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Guiding surgical needles

14 July 2016
To track a surgical needle in real time, researchers are using ultrasound and a tiny optical interferometer installed in its tip.

Doctors frequently use thin, hollow needles to apply anesthetic to individual nerves, to extract samples of amniotic fluid, and to perform other minimally invasive procedures. Knowing the precise needle-tip location is crucially important—and challenging. Ultrasound can help, but with the two-dimensional scans that are typically used, it can be unclear what part of the needle is in view, and the tip is often out of sight. And if the needle’s angle of insertion is steep, it will not be seen with ultrasound imaging. To address those limitations, Wenfeng Xia of University College London and his colleagues have installed a tiny fiber-optic ultrasound sensor with a Fabry–Pérot cavity into a surgical needle. The reflectance of the cavity is altered by impinging ultrasound waves, and it is measured continuously by a wavelength-tunable laser via the optical fiber in the needle's cannula. During an ultrasound-guided procedure, transducer elements in the ultrasound probe generate pulses used both for imaging tissue and for sensing the tip. Because of the reversibility of the wave equation, the tip’s position can be inferred in real time from sensor data, knowledge of the positions of the transducers, and the time it takes their pulses to reach the tip. Last year Xia and his colleagues demonstrated the feasibility of their device on a live sheep fetus. In their newest paper, they report using pulse compression techniques borrowed from radar ranging to boost the accuracy of needle location by almost an order of magnitude. (W. Xia et al., Med. Phys. 43, 4065, 2016.)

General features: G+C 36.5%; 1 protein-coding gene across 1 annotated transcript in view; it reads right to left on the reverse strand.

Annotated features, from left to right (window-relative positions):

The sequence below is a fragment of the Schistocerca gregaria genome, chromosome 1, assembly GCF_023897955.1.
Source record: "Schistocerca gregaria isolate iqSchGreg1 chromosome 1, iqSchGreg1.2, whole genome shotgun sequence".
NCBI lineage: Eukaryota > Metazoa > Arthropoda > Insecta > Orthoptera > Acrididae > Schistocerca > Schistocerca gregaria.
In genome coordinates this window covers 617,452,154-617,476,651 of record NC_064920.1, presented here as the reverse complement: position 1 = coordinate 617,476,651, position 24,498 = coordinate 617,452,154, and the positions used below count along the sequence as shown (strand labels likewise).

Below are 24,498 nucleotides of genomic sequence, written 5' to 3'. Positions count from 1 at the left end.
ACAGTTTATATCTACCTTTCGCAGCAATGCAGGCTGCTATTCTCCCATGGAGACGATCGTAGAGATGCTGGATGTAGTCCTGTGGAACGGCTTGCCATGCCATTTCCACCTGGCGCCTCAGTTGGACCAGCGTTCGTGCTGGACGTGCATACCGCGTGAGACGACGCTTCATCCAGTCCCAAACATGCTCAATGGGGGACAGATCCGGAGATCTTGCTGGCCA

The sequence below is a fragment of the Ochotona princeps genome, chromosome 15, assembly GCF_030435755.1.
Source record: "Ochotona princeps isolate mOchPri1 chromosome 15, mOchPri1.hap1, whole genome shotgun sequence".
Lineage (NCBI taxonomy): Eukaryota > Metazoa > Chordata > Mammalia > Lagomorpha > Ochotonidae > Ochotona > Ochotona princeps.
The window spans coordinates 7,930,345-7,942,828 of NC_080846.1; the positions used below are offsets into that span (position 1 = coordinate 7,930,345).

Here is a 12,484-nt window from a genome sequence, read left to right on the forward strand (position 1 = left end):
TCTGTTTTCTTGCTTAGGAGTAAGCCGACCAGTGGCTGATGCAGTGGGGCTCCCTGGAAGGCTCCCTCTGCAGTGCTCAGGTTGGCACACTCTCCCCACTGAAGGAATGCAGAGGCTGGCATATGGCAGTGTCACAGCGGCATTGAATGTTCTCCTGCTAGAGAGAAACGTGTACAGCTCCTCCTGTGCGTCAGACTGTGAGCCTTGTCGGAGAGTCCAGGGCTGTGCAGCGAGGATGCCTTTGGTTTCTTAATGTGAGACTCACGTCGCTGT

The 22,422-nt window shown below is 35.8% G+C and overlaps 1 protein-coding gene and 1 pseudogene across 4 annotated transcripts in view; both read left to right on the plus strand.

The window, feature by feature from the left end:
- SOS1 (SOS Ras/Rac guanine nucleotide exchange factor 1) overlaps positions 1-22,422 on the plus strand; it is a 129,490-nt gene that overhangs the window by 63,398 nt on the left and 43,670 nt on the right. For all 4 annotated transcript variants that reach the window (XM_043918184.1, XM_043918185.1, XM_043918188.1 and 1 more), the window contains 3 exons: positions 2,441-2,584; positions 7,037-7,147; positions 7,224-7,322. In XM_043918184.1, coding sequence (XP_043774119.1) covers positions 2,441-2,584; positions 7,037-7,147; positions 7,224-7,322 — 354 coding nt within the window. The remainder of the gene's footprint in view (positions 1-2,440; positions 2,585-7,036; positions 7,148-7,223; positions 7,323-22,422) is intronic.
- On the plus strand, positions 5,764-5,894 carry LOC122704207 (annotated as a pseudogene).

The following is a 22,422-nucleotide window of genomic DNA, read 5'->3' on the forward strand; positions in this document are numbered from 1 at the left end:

Guiding surgical needles - figure 1

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